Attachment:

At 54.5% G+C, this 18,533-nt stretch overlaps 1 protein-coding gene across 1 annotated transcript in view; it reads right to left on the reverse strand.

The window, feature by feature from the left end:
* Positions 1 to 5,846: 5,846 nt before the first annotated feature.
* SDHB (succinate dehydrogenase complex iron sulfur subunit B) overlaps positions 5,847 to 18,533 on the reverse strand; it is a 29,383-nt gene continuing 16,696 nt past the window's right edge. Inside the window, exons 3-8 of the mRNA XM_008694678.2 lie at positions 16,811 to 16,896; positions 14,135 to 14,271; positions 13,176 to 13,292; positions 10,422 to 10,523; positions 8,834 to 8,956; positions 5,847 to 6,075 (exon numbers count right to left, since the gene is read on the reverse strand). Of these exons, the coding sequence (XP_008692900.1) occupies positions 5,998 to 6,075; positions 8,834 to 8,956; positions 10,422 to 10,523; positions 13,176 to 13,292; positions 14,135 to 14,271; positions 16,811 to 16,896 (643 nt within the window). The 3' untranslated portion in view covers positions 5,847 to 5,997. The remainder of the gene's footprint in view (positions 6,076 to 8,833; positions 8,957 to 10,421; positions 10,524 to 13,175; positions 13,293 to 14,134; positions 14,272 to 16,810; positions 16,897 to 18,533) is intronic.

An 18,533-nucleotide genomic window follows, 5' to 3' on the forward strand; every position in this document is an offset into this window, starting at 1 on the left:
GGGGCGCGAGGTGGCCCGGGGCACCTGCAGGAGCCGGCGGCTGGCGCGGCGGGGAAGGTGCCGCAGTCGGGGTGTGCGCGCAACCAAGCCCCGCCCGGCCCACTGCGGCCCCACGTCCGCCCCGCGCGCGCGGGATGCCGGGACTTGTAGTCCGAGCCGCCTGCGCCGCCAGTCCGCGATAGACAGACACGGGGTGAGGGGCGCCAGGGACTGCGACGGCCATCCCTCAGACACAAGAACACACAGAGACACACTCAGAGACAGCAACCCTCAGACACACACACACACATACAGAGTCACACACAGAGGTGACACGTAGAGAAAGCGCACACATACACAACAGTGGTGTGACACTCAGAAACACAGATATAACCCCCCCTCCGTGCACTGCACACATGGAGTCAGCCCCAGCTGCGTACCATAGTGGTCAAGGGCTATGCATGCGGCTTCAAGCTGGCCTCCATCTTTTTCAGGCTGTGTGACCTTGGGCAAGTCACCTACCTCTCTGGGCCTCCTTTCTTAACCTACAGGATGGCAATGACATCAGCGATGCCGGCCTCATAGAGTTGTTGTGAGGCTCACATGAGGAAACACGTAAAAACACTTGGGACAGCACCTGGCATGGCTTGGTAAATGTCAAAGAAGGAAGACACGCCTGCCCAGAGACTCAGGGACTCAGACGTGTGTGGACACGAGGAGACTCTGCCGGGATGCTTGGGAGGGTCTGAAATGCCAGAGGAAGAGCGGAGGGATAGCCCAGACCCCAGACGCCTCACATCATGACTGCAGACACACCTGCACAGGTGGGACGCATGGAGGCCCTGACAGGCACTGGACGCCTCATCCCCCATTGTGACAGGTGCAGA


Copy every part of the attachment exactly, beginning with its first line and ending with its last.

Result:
At 54.5% G+C, this 18,533-nt stretch overlaps 1 protein-coding gene across 1 annotated transcript in view; it reads right to left on the reverse strand.

The window, feature by feature from the left end:
* Positions 1 to 5,846: 5,846 nt before the first annotated feature.
* SDHB (succinate dehydrogenase complex iron sulfur subunit B) overlaps positions 5,847 to 18,533 on the reverse strand; it is a 29,383-nt gene continuing 16,696 nt past the window's right edge. Inside the window, exons 3-8 of the mRNA XM_008694678.2 lie at positions 16,811 to 16,896; positions 14,135 to 14,271; positions 13,176 to 13,292; positions 10,422 to 10,523; positions 8,834 to 8,956; positions 5,847 to 6,075 (exon numbers count right to left, since the gene is read on the reverse strand). Of these exons, the coding sequence (XP_008692900.1) occupies positions 5,998 to 6,075; positions 8,834 to 8,956; positions 10,422 to 10,523; positions 13,176 to 13,292; positions 14,135 to 14,271; positions 16,811 to 16,896 (643 nt within the window). The 3' untranslated portion in view covers positions 5,847 to 5,997. The remainder of the gene's footprint in view (positions 6,076 to 8,833; positions 8,957 to 10,421; positions 10,524 to 13,175; positions 13,293 to 14,134; positions 14,272 to 16,810; positions 16,897 to 18,533) is intronic.

An 18,533-nucleotide genomic window follows, 5' to 3' on the forward strand; every position in this document is an offset into this window, starting at 1 on the left:
GGGGCGCGAGGTGGCCCGGGGCACCTGCAGGAGCCGGCGGCTGGCGCGGCGGGGAAGGTGCCGCAGTCGGGGTGTGCGCGCAACCAAGCCCCGCCCGGCCCACTGCGGCCCCACGTCCGCCCCGCGCGCGCGGGATGCCGGGACTTGTAGTCCGAGCCGCCTGCGCCGCCAGTCCGCGATAGACAGACACGGGGTGAGGGGCGCCAGGGACTGCGACGGCCATCCCTCAGACACAAGAACACACAGAGACACACTCAGAGACAGCAACCCTCAGACACACACACACACATACAGAGTCACACACAGAGGTGACACGTAGAGAAAGCGCACACATACACAACAGTGGTGTGACACTCAGAAACACAGATATAACCCCCCCTCCGTGCACTGCACACATGGAGTCAGCCCCAGCTGCGTACCATAGTGGTCAAGGGCTATGCATGCGGCTTCAAGCTGGCCTCCATCTTTTTCAGGCTGTGTGACCTTGGGCAAGTCACCTACCTCTCTGGGCCTCCTTTCTTAACCTACAGGATGGCAATGACATCAGCGATGCCGGCCTCATAGAGTTGTTGTGAGGCTCACATGAGGAAACACGTAAAAACACTTGGGACAGCACCTGGCATGGCTTGGTAAATGTCAAAGAAGGAAGACACGCCTGCCCAGAGACTCAGGGACTCAGACGTGTGTGGACACGAGGAGACTCTGCCGGGATGCTTGGGAGGGTCTGAAATGCCAGAGGAAGAGCGGAGGGATAGCCCAGACCCCAGACGCCTCACATCATGACTGCAGACACACCTGCACAGGTGGGACGCATGGAGGCCCTGACAGGCACTGGACGCCTCATCCCCCATTGTGACAGGTGCAGA